As the Sun sinks slowly in the West... through the bridge 'ole.

Saturday the 27th, and now the return onslought. Thirty locks of the Tardebigge Flight, and all of them to be done today. Well, as it turned out it was a doddle. Started at 09:00hrs and finished at 13:15hrs. All bar three locks were in our favour, (this means they were already empty and waiting for us) so lucky.
AAH! Last one

But we can't stop yet we're still too far from Alvechurch. So its onward back to our base through Tardebigge Tunnel and Shortwood Tunnel before mooring opposite the marina on public moorings. We cleaned our boat and packed ready for the morning.

Thursday, 25 December 2008

Worcester to Tibberton & Oddingley

Well here we are, Christmas Eve, and after a morning spent in Worcester, looking around the City and the Cathedral, Lin wanted to look around the Cathedral, I'm not the religious type, but I couldn't help being impressed by the architecture, it is quite amazing.


Back to the boatyard, and we said our thanks and goodbyes and filled up with water before leaving on our return journey, so we didn't get to Diglis after all. Maybe another day. So its back to our planned stop The Bridge. An excellent meal again but this time it was a bit more expensive, but we don't mind paying more if its good and indeed it was.

Christmas Day, and we had a lazy morning, other boats moved away well before us, but we thought no-one would be mooring on a spot we picked out on the way to Worcester. About 3/4 of a mile further up the cut is a nice spot between two bridges where the railway line comes close to the canal. There being no trains today, its very peaceful here.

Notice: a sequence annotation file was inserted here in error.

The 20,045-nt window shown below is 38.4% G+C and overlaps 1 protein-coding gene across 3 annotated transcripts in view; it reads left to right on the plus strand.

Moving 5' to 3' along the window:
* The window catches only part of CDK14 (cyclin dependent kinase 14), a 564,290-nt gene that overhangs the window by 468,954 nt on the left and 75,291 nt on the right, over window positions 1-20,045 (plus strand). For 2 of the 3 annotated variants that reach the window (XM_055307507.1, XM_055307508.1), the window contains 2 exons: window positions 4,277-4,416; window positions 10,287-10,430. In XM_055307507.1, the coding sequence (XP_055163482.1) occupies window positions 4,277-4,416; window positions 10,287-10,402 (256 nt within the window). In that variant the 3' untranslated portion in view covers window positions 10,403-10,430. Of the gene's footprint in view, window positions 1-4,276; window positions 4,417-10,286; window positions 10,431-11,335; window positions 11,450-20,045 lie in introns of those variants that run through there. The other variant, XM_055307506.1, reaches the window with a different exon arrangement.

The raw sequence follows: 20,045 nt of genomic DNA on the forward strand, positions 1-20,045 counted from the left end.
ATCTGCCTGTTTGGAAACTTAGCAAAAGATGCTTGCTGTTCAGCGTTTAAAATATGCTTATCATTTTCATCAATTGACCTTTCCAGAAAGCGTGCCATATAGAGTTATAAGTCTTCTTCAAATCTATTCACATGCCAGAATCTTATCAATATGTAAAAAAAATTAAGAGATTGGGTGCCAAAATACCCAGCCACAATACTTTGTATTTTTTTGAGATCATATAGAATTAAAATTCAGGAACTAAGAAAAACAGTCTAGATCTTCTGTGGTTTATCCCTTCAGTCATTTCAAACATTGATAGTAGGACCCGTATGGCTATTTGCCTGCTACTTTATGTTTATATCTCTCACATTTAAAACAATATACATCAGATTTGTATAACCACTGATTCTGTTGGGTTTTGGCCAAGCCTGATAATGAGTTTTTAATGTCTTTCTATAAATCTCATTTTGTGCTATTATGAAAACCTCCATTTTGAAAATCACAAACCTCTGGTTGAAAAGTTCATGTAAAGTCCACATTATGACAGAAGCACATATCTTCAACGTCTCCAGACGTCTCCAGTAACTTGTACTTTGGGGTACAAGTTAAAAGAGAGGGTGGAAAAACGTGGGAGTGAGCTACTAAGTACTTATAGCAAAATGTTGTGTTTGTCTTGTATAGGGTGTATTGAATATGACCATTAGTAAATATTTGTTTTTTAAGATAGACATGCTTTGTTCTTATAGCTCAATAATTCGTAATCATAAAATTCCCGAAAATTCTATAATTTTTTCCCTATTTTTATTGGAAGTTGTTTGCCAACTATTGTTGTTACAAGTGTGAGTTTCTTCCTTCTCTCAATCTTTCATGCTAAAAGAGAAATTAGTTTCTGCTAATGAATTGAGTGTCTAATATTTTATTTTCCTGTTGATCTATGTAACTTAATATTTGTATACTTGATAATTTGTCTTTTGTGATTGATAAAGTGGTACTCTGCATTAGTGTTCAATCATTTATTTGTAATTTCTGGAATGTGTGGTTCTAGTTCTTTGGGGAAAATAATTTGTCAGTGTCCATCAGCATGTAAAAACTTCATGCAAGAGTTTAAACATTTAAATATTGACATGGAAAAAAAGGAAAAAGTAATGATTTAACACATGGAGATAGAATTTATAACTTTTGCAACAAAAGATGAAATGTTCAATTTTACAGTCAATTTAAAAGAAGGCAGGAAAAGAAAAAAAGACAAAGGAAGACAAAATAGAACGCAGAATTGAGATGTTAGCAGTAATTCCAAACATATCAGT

Our Location on Christmas Day.

Oddingley, Bridge no. 26

After phoning home and Lins parents in Spain, we settled down to Christmas lunch. Turkey sprouts, roast potatoes, roast parsnip etc., then we opened our presents.

Tuesday, 23 December 2008

Made it to Worcester

I'd better start where I left off - last night in the Bridge Inn we had a superbe meal, bearing in mind it was Monday, and Monday night is CURRY NIGHT. Well, its gotta be dun, annit. And we had a really good chicken curry served in a stainless bowl with a rice tower on a plate together with a poppadum. It didn't look too large on the plate but we found it quite filling. Afterwards we had a cheese platter with biscuits. All this and two rounds of drinks came to £20.40. How cool is that?

A dull day, but hey its not raining.

Anyway, Tuesday, and it started a bit miserable with a light drizzle early on and remained dry and cloudy for the rest of the day. Pulled away fron the Bridge Inn at around 09:00hrs and got into Worcester by 13:00hrs, after having done twelve locks, four of which were flooded making it difficult to open gates.

Top pound full to overflowing into the lock. Can't open these gates until the level drops.


Lower gates and again overflowing into the pound.